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Downside risks reduced

The Harbour Investment Outlook summarises recent market developments; what we are monitoring closely; and our key views on the outlook for fixed interest, credit and equity markets.

Thursday, January 23rd 2020, 6:03AM

by Harbour Asset Management

The fourth quarter saw global equity markets strengthen as investor risk appetite improved after a phase one trade deal between China and the US was announced, UK elections provided clarity on the path to Brexit and Chinese authorities provided further economic stimulus. Bond yields spiked higher as the risk of a global recession declined.

Over the month, global activity indicators have generally stabilised and data surprises have become less negative.

Consumers continue to support the US economy, encouraged by ongoing jobs growth, low interest rates and historically high equity prices.

The People’s Bank of China cut banks’ reserve requirements in early January and the latest Chinese activity data beat expectations.

Manufacturing sectors in Europe and the US remain particularly weak; the weakness in US manufacturing data was confirmed in early January with the ISM Manufacturing PMI again falling short of expectations.

The New Zealand equity market provided continued strong returns in the final quarter rising by 5.3% (S&P/NZX 50 Gross with imputation), lifting the year-to-date return for 2019 to +31.6%.

The Australian equity market managed only a small gain, underperforming as the banking sector continued to fall. For the quarter, the Australian market only rose by +0.7% in Australian dollars but was down -2.5% in New Zealand dollars as the kiwi dollar outperformed the Australian dollar over the period.

Cyclical equity market sectors outperformed defensive sectors both globally and domestically over the quarter as economic risk declined.

Locally, a stronger housing market and merger and acquisition activity in the retirement village sector boosted NZ market returns, while Rio Tinto’s announcement of a review of its Tiwai Point aluminium smelter activities contributed to weakness in the electricity sector. 

The NZ economic outlook has continued to improve with a recovery in confidence now well entrenched. Consumer sentiment is above its long-term average with households showing greater confidence in buying major household items, house price gains and the economic outlook.

Firms’ expectations of their own activity (which tends to have a strong relationship with GDP) is the highest since early 2018. On a net basis, firms now report an intention to hire and invest versus a net negative outlook in October.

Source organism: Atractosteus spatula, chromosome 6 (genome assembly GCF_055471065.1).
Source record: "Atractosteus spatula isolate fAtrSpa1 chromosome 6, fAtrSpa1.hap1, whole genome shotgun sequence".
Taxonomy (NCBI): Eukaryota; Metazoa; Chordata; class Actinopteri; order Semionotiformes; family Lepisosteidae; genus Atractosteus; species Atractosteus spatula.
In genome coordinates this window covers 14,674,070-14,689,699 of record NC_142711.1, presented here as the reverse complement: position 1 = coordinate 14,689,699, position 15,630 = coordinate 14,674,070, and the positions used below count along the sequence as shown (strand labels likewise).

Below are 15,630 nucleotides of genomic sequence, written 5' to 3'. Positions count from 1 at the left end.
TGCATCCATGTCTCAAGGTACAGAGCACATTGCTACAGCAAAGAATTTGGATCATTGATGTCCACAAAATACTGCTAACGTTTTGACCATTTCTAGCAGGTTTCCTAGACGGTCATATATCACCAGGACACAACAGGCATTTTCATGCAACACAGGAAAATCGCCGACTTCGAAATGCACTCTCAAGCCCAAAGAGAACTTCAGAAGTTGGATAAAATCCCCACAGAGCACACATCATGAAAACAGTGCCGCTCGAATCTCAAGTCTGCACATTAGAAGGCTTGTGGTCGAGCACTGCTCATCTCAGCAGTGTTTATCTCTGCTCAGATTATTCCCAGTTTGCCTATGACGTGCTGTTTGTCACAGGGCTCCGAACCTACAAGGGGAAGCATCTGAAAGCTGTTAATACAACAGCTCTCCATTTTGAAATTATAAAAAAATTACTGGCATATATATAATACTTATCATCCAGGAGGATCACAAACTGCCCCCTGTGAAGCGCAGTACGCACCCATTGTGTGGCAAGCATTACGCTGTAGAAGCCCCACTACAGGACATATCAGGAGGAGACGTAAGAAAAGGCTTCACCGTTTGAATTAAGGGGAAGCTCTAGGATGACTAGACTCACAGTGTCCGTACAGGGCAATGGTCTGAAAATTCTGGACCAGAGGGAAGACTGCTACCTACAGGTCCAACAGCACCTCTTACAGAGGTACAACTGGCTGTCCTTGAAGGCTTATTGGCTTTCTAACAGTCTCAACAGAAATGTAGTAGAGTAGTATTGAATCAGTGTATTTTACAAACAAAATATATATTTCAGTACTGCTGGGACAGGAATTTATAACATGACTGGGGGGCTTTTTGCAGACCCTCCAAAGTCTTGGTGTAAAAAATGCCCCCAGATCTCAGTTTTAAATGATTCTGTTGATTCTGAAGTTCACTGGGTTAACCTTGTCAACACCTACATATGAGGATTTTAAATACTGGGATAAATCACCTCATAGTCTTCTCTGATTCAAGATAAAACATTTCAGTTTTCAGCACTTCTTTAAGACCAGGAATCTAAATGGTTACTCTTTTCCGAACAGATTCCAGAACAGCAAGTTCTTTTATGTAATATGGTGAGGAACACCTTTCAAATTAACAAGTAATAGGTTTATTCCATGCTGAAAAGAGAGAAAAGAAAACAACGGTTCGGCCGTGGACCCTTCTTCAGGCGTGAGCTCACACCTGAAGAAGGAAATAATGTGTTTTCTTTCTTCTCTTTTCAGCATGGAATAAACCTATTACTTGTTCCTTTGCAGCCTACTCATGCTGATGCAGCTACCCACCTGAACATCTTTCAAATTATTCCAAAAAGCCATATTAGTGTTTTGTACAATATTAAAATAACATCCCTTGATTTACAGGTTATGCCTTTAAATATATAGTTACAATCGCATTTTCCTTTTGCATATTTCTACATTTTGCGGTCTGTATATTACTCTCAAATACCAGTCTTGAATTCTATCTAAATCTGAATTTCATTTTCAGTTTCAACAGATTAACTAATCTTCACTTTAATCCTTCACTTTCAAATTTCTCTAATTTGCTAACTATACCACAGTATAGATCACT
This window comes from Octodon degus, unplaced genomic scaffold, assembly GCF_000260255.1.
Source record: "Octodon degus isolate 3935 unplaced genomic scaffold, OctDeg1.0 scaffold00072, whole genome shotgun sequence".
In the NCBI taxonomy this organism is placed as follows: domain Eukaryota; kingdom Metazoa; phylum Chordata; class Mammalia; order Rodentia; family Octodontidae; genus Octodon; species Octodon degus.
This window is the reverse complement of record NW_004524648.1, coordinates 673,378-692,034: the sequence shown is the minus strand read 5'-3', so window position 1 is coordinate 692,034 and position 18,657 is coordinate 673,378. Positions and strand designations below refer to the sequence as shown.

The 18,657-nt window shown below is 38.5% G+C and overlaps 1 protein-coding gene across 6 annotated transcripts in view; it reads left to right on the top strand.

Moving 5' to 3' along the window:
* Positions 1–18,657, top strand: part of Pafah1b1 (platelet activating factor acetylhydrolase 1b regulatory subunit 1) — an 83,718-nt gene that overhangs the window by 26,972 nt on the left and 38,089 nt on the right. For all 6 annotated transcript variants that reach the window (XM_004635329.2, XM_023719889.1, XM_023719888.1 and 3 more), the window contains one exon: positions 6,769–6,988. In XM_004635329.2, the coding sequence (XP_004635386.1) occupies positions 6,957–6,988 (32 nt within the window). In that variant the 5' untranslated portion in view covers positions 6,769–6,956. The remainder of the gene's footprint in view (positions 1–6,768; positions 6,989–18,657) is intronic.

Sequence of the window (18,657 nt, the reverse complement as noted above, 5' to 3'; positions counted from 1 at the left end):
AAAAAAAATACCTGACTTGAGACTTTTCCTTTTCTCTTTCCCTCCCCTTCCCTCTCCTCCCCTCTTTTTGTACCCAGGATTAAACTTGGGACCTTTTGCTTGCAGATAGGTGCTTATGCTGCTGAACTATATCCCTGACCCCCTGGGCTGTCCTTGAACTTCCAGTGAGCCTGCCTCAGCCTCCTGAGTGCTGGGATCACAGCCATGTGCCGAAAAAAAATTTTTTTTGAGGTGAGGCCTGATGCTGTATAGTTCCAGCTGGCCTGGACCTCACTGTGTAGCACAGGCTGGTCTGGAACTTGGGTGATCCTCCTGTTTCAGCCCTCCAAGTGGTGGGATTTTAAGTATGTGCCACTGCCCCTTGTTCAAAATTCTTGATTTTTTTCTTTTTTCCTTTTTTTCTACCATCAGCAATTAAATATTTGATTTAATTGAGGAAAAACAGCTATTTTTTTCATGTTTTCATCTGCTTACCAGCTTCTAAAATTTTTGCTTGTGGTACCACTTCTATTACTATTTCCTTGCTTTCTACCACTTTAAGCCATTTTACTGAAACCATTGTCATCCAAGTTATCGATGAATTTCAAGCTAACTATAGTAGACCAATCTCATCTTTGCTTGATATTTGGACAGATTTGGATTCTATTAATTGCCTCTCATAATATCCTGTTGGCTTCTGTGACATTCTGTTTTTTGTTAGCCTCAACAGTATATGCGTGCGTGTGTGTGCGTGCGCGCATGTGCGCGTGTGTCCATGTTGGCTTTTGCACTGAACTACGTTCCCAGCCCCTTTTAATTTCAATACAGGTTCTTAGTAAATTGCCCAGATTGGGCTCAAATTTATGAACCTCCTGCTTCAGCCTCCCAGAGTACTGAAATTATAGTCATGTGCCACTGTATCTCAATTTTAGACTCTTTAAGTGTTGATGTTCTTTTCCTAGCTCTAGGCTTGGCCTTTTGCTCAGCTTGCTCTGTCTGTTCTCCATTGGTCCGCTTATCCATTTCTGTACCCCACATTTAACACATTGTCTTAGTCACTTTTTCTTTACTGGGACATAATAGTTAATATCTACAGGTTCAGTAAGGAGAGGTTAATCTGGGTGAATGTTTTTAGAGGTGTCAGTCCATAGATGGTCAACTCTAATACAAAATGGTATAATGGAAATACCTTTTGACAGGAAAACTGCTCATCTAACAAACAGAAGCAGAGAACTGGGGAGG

The level of business confidence, however, remains low and is constrained by structural factors. An announced fiscal boost at the December Half Year Economic and Fiscal Update (HYEFU) also buoyed sentiment.

These factors, paired with a reduction in global tail risks, saw domestic interest rate yields edge higher over the month and quarter.

What to watch

The US consumer: When manufacturing and earnings came under pressure in 2019, it was the US consumer who was the bulwark of not only the US, but also the global economy. US consumption makes up 70% of US GDP and 17% of global GDP, making the strength of the US consumer a factor well worth paying attention to.

As it stands currently, the US consumer is in good shape, with an improving housing market, low unemployment and low inflation all supportive.

Data surprises: Data prints have largely come in better than expected, especially in the Eurozone and China. The US improved, excluding manufacturing. Continued improvement in surprise indices will likely increase sentiment and support equity markets.


Market outlook and positioning

Within Harbour’s equity growth portfolios, we remain selective with active investment positions focused on companies that benefit from structural changes such as:

  • urbanisation (particularly in Asia)
  • the impact of rapid technology disruption
  • accelerating medical innovation and growing demand
  • demographic change (both boomers retiring and millennials consuming)
  • the rise of sustainability as an economic force.

A key risk for a large part of the New Zealand market remains any resurgence in inflation, or stronger growth that would further lift bond yields. Defensive yield stocks generally have high valuations that could be exposed to a lift in interest rates.

Within fixed interest portfolios, in December we moved from a long to a short duration position relative to the benchmark. We think the positive momentum in the domestic economy is likely to continue and that we are also likely to see inflation rising above 2%.

With market pricing still reflecting an expectation that rate cuts are more likely in 2020, we think the market may shift expectations towards eventual rises in the OCR.

The shift in tone in the domestic market has already taken bond yields higher, with 10-year NZ government stock reaching 1.65% from a low of 1% in October. However, we think there is scope for ongoing increases in yield, most probably centred around the 2 to 5-year maturities.

In multi-asset portfolios, we hold a small overweight to equities. This reflects a reduction in macroeconomic risks and improved activity data creating a favourable backdrop for equity returns. 

Within equities, we are relatively overweight to Australasian equities. While we are wary of valuations in this sector, we believe these equities look relatively attractive against the backdrop of low interest rates.


This does not constitute advice to any person.

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Tags: equities Fixed interest Harbour Asset Management investment market outlook Markets

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